The UK has voted to leave the European Union, and this will have a huge impact on businesses across Europe. This document looks at the Life Sciences industry in the UK and the likely impacts for Information Technology.
The Life Sciences Industry in the UK
The UK Life Sciences Industry is a major component of the UK Economy with a revenue of over £60bn and a direct contribution to UK GDP of £30bn. Approximately 50% of that revenue is generated by Pharmaceuticals with 40% coming from medical devices and the remainder coming from research and development. These revenues result in almost $40bn of exports and a net contribution of £8.5bn to UK Taxation.
It is one of the key pillars of the Government’s industrial strategy alongside the artificial intelligence, automotive and construction sectors. The life sciences sector directly employs more than 225,000 people across 400 pharma and medical technologies companies and 1000+ biotech companies. The sector also supports an additional 250,000 jobs in supporting industries.
It is clear that whatever happens in a final Brexit deal will have a significant impact on the sector as a whole in the UK.
So where are we now?
The EU and UK are deep in negotiations. Significant progress has been made on the “divorce” deal and EU and UK residents rights in each other’s territories. However, there is still a long way to go.
Brexit comes into effect at the end of March 2019. The UK will enter into a transition period that will end in December 2020. This means that companies need to use this time to effect whatever changes are required in their businesses to be fully compliant with the new world order in January 2021.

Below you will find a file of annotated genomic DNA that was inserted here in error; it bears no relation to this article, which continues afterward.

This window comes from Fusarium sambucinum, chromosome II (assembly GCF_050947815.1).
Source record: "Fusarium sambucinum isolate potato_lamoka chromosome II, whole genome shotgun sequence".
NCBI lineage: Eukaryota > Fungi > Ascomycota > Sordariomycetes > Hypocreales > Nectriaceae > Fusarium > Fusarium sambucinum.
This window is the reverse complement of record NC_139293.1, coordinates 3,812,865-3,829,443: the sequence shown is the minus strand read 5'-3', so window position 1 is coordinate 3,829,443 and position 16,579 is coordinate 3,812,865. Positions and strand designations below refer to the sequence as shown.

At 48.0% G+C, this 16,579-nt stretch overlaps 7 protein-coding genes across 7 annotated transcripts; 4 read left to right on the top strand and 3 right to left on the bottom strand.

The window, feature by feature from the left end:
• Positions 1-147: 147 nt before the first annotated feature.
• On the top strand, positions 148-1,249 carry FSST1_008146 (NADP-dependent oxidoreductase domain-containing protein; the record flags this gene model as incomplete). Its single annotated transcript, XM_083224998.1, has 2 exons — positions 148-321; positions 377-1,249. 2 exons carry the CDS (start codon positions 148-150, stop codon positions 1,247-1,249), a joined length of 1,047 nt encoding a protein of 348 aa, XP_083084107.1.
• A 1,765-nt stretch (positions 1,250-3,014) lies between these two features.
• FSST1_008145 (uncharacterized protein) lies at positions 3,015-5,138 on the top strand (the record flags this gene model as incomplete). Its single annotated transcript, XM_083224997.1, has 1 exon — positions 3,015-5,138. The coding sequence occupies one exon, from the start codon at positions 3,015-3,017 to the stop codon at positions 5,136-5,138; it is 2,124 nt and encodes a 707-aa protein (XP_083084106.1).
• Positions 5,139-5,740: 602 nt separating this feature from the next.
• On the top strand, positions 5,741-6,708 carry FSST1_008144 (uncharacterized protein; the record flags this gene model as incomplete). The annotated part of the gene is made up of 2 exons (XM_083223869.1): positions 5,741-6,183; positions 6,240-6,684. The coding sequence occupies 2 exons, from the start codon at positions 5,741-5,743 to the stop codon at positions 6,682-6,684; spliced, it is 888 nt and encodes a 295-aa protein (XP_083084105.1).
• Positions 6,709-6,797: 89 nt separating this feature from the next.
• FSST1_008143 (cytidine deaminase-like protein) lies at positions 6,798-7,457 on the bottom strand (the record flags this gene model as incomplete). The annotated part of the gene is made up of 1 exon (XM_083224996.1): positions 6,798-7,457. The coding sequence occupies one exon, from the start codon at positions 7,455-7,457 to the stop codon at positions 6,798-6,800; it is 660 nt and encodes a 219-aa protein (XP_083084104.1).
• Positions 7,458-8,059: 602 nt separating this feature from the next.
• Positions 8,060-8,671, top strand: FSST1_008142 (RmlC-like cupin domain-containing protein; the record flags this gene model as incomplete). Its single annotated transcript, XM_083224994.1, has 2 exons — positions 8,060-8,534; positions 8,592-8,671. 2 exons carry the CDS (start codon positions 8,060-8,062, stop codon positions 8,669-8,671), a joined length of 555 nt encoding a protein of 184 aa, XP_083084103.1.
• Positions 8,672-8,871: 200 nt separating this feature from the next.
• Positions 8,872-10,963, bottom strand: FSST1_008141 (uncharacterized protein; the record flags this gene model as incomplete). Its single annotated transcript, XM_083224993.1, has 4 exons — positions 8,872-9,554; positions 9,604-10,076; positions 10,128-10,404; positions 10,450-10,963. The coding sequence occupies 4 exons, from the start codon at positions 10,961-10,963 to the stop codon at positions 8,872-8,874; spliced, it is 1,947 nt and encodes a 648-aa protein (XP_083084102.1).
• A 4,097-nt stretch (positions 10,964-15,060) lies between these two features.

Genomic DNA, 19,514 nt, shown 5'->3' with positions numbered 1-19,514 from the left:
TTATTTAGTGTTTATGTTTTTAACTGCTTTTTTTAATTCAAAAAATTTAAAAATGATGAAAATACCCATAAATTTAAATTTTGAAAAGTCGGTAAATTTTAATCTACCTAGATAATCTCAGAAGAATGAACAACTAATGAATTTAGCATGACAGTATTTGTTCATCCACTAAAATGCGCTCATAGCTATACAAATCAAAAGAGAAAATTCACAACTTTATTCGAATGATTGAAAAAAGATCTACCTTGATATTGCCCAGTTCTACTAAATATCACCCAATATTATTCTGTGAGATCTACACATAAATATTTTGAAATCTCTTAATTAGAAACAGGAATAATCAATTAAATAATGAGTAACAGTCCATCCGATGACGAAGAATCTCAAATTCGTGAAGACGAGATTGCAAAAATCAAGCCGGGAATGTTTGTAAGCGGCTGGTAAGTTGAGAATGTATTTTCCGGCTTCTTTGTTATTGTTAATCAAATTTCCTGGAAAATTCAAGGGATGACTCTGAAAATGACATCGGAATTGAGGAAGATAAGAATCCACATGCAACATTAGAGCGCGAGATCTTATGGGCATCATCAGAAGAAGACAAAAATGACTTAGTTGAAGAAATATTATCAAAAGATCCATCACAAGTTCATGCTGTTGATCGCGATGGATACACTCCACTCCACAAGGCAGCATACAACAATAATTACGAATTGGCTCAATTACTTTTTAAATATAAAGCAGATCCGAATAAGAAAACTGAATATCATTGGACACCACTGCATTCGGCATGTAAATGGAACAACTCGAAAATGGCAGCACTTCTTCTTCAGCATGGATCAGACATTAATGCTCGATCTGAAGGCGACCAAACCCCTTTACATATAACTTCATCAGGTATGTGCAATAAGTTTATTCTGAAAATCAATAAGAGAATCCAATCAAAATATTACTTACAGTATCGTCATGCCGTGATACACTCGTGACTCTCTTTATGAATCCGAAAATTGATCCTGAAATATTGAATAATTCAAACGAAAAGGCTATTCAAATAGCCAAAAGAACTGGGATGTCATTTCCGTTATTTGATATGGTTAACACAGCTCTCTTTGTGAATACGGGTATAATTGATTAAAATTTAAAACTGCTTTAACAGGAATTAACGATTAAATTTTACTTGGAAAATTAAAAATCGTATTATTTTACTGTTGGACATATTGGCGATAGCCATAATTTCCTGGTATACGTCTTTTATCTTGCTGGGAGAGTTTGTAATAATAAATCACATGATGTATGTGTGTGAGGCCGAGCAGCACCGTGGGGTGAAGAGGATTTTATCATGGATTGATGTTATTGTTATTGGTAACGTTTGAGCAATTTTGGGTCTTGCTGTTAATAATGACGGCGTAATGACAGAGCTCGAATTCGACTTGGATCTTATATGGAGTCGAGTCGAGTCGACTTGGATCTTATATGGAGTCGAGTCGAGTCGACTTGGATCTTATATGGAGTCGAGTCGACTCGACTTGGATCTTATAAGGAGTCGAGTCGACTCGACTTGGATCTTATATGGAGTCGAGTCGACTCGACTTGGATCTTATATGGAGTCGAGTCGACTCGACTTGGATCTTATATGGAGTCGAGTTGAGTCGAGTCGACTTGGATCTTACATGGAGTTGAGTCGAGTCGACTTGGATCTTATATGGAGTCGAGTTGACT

Many of the changes required to be compliant will have a significant impact on the supply chain and financial processes. At this point a significant amount of doubt on how processes will be affected still exists. This will be the case until the exact state of the EU/UK border has been agreed along with the nature of the trading arrangements across this border.
What are the direct impacts of Brexit on the Life Sciences sector?
The first immediate impact on the UK will be the relocation of the European Medicines Agency(EMA) from London to Amsterdam. This will mean that as a third country the UK will need to manage separate Marketing Authorisations (MAs) for products. This, in turn, may have a knock-on impact in product documentation and therefore require separate products for EU and UK. Hopefully, this can be avoided, and the UK will negotiate a deal which allows existing MAs to be used. However, this is a doubt until the trading arrangements are agreed. The movement of the EMA may also result in a movement of very highly skilled resources from London to Amsterdam.
The UK Medicines and Healthcare Regulatory Agency (MHRA) currently has a very close relationship with the EMA. In fact, the MHRA performs approximately 30% of the casework on its behalf. The movement of the EMA to Amsterdam will inevitably impact this work being done in the UK.
There is the potential impact on the funding of research. Currently, almost 50% of overseas pharma investment into the EU comes to the UK. Foreign investors will increasingly target funding at a market of over 500 million patients rather than one of 60 million. Also, there is funding from sources such as the European Investment Bank (EIB) and the European Investment Fund (EIF). It is highly likely that those sources of funding will diminish over time.